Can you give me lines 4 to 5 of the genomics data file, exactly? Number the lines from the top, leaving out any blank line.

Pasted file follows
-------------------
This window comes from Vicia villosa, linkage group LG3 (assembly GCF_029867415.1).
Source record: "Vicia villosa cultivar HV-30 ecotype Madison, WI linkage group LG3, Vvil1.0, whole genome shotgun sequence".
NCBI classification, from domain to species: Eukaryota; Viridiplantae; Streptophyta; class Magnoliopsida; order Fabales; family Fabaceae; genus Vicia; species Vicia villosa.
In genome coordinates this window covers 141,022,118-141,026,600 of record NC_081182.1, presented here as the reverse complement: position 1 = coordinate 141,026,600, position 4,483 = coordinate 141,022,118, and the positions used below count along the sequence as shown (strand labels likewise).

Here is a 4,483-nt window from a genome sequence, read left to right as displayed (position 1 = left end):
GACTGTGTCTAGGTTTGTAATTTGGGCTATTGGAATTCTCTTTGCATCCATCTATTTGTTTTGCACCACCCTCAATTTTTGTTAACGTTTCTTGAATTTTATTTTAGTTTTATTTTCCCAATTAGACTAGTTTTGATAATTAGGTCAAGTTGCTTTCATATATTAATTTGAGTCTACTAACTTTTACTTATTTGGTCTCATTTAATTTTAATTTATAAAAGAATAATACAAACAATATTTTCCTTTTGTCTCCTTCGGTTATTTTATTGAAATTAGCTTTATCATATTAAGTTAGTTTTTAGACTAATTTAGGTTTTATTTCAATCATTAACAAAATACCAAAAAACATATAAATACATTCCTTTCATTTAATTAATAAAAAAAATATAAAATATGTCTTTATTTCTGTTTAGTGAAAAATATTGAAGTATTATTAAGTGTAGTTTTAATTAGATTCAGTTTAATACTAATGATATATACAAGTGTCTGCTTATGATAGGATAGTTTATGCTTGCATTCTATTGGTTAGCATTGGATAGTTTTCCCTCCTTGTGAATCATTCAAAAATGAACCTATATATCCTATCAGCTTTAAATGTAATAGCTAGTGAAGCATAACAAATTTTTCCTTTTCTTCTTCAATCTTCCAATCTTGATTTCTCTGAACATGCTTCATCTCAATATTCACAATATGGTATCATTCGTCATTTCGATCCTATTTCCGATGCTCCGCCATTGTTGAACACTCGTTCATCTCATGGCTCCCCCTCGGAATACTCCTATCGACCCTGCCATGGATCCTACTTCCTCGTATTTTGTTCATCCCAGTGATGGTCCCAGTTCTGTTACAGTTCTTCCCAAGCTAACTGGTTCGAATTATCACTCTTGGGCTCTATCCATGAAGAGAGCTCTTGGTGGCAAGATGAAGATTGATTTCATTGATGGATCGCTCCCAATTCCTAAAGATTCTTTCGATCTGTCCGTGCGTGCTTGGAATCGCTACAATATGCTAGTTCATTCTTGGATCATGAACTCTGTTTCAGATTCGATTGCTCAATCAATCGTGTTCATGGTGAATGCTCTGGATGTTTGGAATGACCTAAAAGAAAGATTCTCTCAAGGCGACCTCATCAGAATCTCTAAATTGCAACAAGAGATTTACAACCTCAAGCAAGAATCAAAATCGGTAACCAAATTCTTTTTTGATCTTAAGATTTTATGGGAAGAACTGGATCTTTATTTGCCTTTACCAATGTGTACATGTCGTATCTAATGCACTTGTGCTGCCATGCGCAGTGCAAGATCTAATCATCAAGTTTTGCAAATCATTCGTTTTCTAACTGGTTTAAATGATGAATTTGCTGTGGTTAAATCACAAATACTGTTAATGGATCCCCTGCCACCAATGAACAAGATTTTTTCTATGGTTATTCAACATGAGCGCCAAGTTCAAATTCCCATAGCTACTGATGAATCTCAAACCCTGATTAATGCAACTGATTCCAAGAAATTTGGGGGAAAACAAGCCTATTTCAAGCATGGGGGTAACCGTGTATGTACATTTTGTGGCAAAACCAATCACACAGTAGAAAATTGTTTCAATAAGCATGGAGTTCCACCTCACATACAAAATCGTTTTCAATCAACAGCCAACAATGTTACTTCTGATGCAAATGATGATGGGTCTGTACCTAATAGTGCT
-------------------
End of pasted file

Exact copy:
In genome coordinates this window covers 141,022,118-141,026,600 of record NC_081182.1, presented here as the reverse complement: position 1 = coordinate 141,026,600, position 4,483 = coordinate 141,022,118, and the positions used below count along the sequence as shown (strand labels likewise).

Here is a 4,483-nt window from a genome sequence, read left to right as displayed (position 1 = left end):